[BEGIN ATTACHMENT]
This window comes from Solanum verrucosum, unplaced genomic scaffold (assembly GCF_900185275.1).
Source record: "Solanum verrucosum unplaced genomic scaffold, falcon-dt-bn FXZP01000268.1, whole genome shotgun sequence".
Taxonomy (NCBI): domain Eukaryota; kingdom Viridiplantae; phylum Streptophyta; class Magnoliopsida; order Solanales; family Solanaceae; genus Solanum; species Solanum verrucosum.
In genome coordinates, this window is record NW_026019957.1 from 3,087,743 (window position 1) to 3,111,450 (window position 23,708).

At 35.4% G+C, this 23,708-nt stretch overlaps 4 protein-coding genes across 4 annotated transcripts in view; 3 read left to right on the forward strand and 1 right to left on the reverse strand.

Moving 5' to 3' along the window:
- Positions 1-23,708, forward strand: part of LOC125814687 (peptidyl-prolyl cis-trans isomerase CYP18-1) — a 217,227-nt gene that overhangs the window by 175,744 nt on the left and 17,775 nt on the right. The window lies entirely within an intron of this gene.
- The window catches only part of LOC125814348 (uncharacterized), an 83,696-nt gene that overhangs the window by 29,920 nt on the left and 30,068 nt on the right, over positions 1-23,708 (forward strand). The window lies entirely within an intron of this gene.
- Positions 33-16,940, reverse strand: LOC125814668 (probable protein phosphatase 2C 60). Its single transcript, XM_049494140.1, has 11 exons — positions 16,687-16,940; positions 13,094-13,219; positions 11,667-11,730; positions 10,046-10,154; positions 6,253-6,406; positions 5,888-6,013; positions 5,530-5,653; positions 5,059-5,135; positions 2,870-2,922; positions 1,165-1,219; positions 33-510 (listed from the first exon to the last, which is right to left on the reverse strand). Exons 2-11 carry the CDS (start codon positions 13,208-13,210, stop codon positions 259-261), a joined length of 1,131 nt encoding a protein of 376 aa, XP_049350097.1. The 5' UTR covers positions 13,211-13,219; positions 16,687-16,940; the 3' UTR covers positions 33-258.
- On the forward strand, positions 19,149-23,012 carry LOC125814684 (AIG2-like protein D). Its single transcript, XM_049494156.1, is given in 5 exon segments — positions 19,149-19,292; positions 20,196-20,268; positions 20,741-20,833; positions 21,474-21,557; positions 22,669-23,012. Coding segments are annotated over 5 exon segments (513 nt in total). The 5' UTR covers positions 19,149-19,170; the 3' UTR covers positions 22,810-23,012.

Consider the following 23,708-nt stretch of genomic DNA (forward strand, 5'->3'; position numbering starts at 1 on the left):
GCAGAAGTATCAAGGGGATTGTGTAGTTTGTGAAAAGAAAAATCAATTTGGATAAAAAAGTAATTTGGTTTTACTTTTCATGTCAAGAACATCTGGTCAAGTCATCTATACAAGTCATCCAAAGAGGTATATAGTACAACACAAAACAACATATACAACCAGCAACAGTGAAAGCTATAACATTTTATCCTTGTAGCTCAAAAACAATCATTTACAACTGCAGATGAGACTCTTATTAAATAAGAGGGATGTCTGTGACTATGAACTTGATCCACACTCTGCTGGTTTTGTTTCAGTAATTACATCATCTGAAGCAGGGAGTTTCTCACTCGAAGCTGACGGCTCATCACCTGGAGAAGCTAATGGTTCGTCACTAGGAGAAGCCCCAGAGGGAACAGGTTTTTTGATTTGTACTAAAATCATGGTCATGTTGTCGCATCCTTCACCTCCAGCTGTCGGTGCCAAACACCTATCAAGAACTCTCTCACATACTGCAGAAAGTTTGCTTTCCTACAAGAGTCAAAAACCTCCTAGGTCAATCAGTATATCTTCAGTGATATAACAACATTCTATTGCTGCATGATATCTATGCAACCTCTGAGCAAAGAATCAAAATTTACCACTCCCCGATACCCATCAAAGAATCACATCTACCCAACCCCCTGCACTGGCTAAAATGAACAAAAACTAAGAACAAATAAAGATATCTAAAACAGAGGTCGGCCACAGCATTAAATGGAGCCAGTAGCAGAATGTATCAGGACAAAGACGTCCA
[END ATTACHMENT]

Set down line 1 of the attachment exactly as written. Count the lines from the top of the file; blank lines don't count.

This window comes from Solanum verrucosum, unplaced genomic scaffold (assembly GCF_900185275.1).